Skrip - tyur' - i - ent: adj. Possessing the violent desire to write.


#078 In which our hero calmly cleans up poop.

The more observant of my readers (all four of you) will have noticed that Skat Watch 2005 ended... and, as it could not have ended in any other fashion, it ended badly.

Well, truthfully, as far as shitting on the floor goes, this was good. Allow me to explain.

We took the ultimate step in dog containment two weeks ago, we bought Invisible Fencing. I didn't realize that they made an indoor version, but The Scientist did all due diligence in her research, and decided that this would be the best thing. Well, the best thing after all other things had failed.

It's pretty straightforward how it works: a little radio transmitter is installed in the house (it looked exactly like a fire alarm) and a shock collar is installed on the dog. When the two get too close together, the dog gets shocked. In the parlance of the Invisible Fence people, he gets "corrected."

The collar makes a beeping noise when you start to get too close, so there's fair warning. The Scientist and I spent several nights with the dog trying to teach him what the beeping means and how to escape the "correction." Of course, the collar wasn't turned on to start.

We finally get to the point where we think the dog gets it. At the very least, he's standing on the far end of the hallway, looking at us as if to say, "Okay, I get it. If I get too close to those little flags the collar beeps and you shoo me away. I'll just stand here until you retards decide it's time to move."

So we turn on the collar and let him move around. Let me describe the environment: we want him to stay in the foyer or the laundry room, which are attached by a door. We put his nice comfy bed in the far end of the laundry room, far from the shock zone. The transmitter is set up so that the zone covers the doorway into the living room, the doorway into the family room, and the steps upstairs. It's actually very convenient the way the house is designed. For us, at least.

The dog has a run of 12 feet or so before he gets into the "pre-shock" zone. He can pace around and not get shocked, has access to his water, has a nice chew toy, and is as comfortable as we can make him. He only has access to a limited area, true, but it's not like it's a cold cement kennel or anything.

So we turn the collar on, and wait to see what happens. He wanders into the zone, apparently ignoring the beeping and gets his first "correction."

You'd think the dog had just been attacked by a swarm of killer bees.

He yelps and whips his head around, trying to see what's biting his neck. The Scientist and I immediately shoo him out of the area, hoping he'll make the connection. He doesn't and walks back in for his second "correction."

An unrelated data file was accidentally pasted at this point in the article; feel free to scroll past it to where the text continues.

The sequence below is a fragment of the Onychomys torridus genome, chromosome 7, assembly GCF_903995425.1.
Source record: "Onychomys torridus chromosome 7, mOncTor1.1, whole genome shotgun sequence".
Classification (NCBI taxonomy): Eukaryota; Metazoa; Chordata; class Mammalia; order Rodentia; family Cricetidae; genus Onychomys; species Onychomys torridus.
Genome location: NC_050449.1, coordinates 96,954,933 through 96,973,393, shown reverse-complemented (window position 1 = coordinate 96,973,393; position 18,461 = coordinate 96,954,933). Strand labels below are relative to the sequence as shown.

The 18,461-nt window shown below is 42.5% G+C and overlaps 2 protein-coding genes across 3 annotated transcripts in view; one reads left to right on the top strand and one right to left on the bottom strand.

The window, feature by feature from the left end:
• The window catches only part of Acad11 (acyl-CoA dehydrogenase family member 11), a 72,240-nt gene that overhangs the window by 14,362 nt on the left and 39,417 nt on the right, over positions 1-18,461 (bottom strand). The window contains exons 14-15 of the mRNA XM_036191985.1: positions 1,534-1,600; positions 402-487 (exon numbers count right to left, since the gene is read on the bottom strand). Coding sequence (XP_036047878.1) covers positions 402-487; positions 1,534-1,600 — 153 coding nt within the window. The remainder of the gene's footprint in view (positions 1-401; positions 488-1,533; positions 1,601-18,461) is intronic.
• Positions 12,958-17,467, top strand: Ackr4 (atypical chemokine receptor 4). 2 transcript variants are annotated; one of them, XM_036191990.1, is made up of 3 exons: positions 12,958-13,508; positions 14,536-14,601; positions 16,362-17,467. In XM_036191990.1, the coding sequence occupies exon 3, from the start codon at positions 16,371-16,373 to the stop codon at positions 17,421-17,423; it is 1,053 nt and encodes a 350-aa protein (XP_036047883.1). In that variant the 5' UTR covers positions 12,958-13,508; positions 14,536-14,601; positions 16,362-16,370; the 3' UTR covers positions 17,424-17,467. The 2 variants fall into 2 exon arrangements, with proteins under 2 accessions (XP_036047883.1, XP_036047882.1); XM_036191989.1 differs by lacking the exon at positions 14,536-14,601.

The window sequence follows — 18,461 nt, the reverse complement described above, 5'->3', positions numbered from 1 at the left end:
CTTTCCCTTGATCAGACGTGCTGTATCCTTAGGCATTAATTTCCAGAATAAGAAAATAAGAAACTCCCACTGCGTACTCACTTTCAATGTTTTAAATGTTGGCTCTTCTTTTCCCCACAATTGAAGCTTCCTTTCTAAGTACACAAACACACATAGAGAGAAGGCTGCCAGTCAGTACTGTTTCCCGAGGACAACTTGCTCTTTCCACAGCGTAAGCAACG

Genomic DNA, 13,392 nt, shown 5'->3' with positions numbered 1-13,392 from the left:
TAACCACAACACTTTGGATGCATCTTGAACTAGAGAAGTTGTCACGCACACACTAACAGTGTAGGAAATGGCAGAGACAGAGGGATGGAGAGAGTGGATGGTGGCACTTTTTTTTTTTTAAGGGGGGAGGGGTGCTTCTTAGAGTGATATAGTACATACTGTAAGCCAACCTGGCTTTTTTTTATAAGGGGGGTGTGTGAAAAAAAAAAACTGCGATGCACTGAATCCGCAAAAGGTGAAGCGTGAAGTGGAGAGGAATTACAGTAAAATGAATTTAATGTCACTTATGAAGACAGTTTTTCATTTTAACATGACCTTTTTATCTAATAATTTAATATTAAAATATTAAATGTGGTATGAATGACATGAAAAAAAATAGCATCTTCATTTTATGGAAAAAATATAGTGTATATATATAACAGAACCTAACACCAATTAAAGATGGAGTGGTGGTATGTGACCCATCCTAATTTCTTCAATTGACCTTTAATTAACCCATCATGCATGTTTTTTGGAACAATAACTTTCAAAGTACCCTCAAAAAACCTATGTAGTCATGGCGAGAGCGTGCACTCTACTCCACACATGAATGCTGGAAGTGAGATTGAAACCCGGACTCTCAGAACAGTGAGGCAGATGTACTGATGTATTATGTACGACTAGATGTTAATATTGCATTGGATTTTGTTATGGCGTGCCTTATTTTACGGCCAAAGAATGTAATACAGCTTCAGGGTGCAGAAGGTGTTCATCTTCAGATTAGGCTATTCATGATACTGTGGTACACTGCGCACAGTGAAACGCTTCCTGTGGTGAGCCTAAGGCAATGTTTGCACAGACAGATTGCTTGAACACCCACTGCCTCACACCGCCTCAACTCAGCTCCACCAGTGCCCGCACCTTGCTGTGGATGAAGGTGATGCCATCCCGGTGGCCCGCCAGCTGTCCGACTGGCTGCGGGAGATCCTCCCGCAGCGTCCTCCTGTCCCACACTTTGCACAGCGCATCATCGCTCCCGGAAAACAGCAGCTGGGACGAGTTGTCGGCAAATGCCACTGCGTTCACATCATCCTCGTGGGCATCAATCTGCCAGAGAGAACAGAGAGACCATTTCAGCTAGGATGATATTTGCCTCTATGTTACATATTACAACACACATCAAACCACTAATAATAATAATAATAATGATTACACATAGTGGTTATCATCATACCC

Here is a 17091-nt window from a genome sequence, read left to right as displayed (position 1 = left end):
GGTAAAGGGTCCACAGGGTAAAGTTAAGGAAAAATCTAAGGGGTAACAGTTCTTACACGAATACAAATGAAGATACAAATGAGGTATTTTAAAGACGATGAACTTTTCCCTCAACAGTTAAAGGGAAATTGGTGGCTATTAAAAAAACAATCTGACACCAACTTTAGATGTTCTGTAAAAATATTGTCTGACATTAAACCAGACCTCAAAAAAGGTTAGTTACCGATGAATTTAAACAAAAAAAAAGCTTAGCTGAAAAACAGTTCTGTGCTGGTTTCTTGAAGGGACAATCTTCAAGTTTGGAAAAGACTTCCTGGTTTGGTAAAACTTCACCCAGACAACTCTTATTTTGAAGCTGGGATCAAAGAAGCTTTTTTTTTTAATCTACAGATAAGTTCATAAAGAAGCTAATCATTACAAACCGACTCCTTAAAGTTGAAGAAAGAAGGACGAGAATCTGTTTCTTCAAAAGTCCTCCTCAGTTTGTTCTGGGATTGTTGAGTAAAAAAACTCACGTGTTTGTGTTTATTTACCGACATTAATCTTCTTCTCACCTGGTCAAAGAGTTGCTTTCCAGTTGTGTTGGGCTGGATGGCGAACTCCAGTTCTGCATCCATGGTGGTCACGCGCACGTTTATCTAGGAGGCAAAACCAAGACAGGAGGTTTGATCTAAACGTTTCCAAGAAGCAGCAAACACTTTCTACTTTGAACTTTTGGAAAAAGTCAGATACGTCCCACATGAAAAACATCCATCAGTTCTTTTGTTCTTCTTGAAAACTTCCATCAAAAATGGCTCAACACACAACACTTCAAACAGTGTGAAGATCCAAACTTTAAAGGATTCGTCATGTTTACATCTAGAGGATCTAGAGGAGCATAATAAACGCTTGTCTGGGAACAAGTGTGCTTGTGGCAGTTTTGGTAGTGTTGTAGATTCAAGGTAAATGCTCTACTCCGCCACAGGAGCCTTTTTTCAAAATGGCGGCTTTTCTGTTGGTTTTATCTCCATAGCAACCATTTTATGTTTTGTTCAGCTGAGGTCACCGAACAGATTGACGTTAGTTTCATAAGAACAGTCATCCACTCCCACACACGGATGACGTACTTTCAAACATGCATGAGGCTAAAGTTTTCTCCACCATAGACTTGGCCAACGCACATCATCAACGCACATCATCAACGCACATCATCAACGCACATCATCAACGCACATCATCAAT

This only has to happen twice before he says, "All right, I don't know what the fuck is over by those stairs, but I'm staying the hell over here."

Mission accomplished.

However, now the dog is terrified of the little Invisible Fence flags and collar. Even though every expert The Scientist has read and/or conferred with says that this is the best, safest and most humane way to contain your dog, it still seems a little heartless.

And I know, that's saying a lot coming from me. The dog's not my best friend, but like I said before, I don't want him to suffer. So The Scientist talks to some other experts that assure her that this will pass, that he'll get to the point where he doesn't look like he's about to have a coronary every time the collar is pulled out of the closet.

So, on to the pooping on the floor portion of our show.

One evening, the entire family, sans dog, piles into the truck and heads out to dinner. We set up the warning flags, put the collar on the dog, and head out. When we return, we discover that at some point the dog managed to close the door between the foyer and the laundry room. Now, this is nothing that either The Scientist or I had anticipated, and I'm still not sure what the heck happened. But, naturally, the dog ended up on the "bad" side of the door, i.e., the side nearest the shock zone.

And what really sucks is that since he can't escape to the laundry room, he had maybe four feet to move around before things start getting uncomfortable for him. And by "uncomfortable" I mean he gets the shit shocked out of him.

And naturally, that's exactly what happened.

At some point he just couldn't take it and unburdened his bowels right in front of the door. Now, usually, this would generate a fair amount of anger from me, as dog crap cleaning is not one of my more favorite activities. But, my heart went out to the dupe this time... trapped in a room without any way to escape the invisible swarm of stinging bees. So I put him outside where he could crap au nautural and cleaned and bleached the tile. That had a lot to do with it, too... it was a fairly easy clean up, which was the whole reason behind keeping him on the tile in the first place.

Now the laundry room door is securely tied open, so the dog doesn't need to get anywhere near the shock area. Thus ends Skat Watch 2005. For now.


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